Before I get to Ecology, I want to say that Panama and the STRI has been fantastic and that I am grateful to be given the opportunity to work here. The Institute has surround us with brilliant scientist, visionaries, and biologists. Hopefully, some of their brilliance will diffuse to us.
So far we’ve covered very different yet interesting topics: Tropical Forest, Bird, Primate, and Insect Ecology. All have given me insight about how the tropics has come to the outrage species diversity that we see before us. Whether it be Inga toxin evolution, birds’ spatial niche division, primates movement group decision or coloration selection pressures in the wings of a butterfly. All this work brings to mind Michael Rosenzweig book Species Diversity through Time and Space. In the book, he goes to great lengths to explain some of the patterns that could be driving diversity patterns. With the major takeaway being that species diversity is driven by coevolution to a novel niche which results in increase fitness, yet decreased niche breath. This phenomena seems to be highly abundant among the tropics and would be interesting to see where the literature stands.
This and other ecological theories have been buzzing through my head while trying to determine a microbial focused project in Panama. One small source of inspiration has come from Bradypus variegatusalso known as the Brown-throated three-toed sloth. Besides being incredible charismatic, these creatures are also engaged in a mutualistic relationship with a distinct algal species (Trichophilus), and a moth species (Cryptoses). This relationship is interesting to me as it demonstrates how a single species like the sloth becomes a mirohabitat and adds to the total diversity of the forest. Additionally, the three way interaction is a “cool” ecological story.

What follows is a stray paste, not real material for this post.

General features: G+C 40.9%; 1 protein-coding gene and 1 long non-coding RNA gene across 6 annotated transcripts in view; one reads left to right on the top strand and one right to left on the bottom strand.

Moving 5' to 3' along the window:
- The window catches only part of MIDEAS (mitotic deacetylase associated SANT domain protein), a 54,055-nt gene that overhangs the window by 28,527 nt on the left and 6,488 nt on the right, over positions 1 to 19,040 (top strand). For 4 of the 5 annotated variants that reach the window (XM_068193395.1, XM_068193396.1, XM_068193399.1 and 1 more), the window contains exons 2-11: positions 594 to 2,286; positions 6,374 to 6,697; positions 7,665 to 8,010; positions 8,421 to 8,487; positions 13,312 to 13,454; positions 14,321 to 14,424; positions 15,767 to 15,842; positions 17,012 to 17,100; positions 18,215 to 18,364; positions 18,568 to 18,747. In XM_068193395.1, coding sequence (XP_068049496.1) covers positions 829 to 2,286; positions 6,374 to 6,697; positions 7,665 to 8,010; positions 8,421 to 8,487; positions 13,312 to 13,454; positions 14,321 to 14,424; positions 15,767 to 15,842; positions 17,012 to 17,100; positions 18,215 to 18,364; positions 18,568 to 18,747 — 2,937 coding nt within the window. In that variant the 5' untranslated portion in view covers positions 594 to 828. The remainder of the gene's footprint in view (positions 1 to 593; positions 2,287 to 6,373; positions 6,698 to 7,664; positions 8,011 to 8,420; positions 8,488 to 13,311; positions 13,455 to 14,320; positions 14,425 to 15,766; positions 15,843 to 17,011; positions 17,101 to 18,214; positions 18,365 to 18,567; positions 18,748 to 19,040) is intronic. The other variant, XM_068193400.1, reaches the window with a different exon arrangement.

(Image from Pauli et al. 2014.)
Sloths travel to the forest floor to defecate. The moths living in the fur take advantage of this newly proved nutrient pool and lay their eggs in the sloth feces. Once the moths emerge they seek out the sloths fur and bring nutrients to the hair of the sloth. These nutrients are then mineralized by the microbial flora of the sloth and provide the phosphorus and nitrogen for the algal community. The Algae provide the sloth with camouflage in addition to a lipid rich food source which is easily digestible. Small micro ecosystem processes like this amaze me, and make me wonder where else they could exist.
Pauli, Jonathan N., et al. “A syndrome of mutualism reinforces the lifestyle of a sloth.” Proceedings of the Royal Society of London B: Biological Sciences281.1778 (2014): 20133006.